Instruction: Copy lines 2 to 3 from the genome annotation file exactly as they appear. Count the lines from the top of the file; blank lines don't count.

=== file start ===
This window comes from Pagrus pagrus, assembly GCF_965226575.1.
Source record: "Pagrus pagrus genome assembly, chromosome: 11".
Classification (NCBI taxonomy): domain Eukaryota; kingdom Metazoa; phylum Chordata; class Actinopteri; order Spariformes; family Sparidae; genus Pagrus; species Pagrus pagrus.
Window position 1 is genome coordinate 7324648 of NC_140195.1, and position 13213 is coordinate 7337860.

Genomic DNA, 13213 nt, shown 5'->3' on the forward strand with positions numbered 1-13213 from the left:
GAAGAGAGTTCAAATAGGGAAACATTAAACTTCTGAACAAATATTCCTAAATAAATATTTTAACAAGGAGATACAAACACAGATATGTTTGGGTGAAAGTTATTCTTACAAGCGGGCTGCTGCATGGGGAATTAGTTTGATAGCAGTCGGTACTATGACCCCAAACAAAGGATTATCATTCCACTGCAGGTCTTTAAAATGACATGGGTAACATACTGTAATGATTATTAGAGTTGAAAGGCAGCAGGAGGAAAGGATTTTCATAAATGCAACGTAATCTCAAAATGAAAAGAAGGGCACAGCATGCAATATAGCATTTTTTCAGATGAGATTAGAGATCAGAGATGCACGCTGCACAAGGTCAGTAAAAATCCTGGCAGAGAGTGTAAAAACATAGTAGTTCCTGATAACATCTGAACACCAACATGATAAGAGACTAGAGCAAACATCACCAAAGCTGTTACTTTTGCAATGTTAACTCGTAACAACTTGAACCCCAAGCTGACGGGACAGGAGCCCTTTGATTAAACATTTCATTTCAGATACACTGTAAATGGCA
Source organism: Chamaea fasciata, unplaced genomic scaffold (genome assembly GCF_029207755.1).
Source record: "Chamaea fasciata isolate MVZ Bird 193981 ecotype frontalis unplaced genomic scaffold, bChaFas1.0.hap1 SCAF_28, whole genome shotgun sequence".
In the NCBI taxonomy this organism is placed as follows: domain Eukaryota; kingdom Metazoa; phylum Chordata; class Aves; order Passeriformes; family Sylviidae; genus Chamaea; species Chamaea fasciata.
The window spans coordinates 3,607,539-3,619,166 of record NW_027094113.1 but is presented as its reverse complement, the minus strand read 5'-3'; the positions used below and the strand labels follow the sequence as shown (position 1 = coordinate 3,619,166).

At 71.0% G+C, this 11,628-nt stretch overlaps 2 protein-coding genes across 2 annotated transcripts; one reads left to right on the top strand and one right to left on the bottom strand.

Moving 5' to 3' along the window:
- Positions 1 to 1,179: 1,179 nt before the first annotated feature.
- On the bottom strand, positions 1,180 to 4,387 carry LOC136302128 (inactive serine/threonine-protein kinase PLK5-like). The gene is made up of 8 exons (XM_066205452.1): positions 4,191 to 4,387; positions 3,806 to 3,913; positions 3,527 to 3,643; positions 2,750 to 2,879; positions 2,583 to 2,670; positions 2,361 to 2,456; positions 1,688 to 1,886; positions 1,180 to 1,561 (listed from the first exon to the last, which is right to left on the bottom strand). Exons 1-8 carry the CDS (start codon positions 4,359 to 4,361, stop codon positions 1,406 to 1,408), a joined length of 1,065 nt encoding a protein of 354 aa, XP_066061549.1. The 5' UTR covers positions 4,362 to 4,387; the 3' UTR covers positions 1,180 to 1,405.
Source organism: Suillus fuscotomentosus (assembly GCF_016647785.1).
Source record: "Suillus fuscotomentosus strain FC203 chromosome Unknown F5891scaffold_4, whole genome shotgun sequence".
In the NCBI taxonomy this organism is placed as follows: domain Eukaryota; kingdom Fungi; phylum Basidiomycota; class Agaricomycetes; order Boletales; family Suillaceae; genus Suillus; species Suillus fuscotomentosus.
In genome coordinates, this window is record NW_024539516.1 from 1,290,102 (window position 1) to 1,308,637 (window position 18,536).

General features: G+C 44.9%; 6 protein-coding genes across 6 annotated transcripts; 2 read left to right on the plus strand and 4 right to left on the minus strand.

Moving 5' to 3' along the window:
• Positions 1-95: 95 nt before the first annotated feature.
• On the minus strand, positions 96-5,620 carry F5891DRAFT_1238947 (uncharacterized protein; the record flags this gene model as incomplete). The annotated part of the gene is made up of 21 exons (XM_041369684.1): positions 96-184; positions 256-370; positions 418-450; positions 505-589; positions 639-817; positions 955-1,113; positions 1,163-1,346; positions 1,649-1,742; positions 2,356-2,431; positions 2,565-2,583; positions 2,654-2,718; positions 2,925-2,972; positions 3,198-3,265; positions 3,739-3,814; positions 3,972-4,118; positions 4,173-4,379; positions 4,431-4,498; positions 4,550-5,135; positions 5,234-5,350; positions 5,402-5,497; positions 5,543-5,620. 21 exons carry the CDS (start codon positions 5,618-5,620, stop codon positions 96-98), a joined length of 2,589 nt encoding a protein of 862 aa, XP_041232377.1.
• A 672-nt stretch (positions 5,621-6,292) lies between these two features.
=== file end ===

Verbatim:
Source record: "Pagrus pagrus genome assembly, chromosome: 11".
Classification (NCBI taxonomy): domain Eukaryota; kingdom Metazoa; phylum Chordata; class Actinopteri; order Spariformes; family Sparidae; genus Pagrus; species Pagrus pagrus.